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Appl Environ Microbiol. 2005 Oct;71(10):6175-84.

Diversity of the microeukaryotic community in sulfide-rich Zodletone Spring (Oklahoma).

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  • 1University of Oklahoma, Department of Botany and Microbiology, 770 Van Vleet Oval, Norman, OK 73019, USA.

Abstract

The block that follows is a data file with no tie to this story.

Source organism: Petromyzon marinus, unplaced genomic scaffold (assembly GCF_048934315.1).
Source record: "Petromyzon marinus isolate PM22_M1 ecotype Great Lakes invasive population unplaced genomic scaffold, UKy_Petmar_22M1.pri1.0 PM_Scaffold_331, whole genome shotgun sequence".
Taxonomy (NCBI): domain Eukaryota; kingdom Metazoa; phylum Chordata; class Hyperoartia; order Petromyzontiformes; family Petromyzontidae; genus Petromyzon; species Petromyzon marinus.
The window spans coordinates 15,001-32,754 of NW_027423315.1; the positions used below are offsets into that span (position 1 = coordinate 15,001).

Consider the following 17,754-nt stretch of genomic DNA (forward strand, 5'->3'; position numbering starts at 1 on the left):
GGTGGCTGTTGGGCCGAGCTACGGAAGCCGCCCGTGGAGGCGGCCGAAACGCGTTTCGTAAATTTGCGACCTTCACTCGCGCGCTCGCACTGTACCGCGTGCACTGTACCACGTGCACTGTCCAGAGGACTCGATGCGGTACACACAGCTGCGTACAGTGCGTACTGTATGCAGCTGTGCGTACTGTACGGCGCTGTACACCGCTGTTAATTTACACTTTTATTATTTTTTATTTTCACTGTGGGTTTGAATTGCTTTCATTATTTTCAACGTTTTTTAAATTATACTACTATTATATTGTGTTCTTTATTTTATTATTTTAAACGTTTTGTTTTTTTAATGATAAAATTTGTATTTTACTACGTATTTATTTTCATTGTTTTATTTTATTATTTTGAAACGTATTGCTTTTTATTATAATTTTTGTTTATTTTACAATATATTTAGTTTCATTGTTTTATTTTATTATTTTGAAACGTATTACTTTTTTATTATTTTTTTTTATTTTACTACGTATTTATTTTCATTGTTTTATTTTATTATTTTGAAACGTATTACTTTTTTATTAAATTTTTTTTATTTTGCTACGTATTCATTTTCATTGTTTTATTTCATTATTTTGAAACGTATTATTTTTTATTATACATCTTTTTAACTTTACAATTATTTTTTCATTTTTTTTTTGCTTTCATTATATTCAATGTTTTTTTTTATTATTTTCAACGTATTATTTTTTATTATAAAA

The microeukaryotic community in Zodletone Spring, a predominantly anaerobic sulfide and sulfur-rich spring, was examined using an 18S rRNA gene cloning and sequencing approach. The majority of the 288 clones sequenced from three different locations at Zodletone Spring belonged to the Stramenopiles, Alveolata, and Fungi, with members of the phylum Cercozoa, order Diplomonadida, and family Jakobidae representing a minor fraction of the clone library. No sequences suggesting the presence of novel kingdom level diversity were detected in any of the three libraries. A large fraction of stramenopile clones encountered were monophyletic with either members of the genus Cafeteria (order Bicosoecida) or members of the order Labyrinthulida (slime nets), both of which have so far been encountered mainly in marine habitats. The majority of the observed fungal clone sequences belonged to the ascomycetous yeasts (order Saccharomycetales), were closely related to yeast genera within the Hymenobasidiomycetes (phylum Basidiomycetes), or formed a novel fungal lineage with several previously published or database-deposited clones. To determine whether the unexpected abundance of fungal sequences in Zodletone Spring clone libraries represents a general pattern in anaerobic habitats, we generated three clone libraries from three different anaerobic settings (anaerobic sewage digester, pond sediment, and hydrocarbon-exposed aquifer sediments) and partially sequenced 210 of these clones. Phylogenetic analysis indicated that clone sequences belonging to the kingdom Fungi represent a significant fraction of all three clone libraries, an observation confirmed by phospholipid fatty acid and ergosterol analysis. Overall, this work reveals an unexpected abundance of Fungi in anaerobic habitats, describes a novel, yet-uncultured group of Fungi that appears to be widespread in anaerobic habitats, and indicates that several of the previously considered marine protists could also occur in nonmarine habitats.

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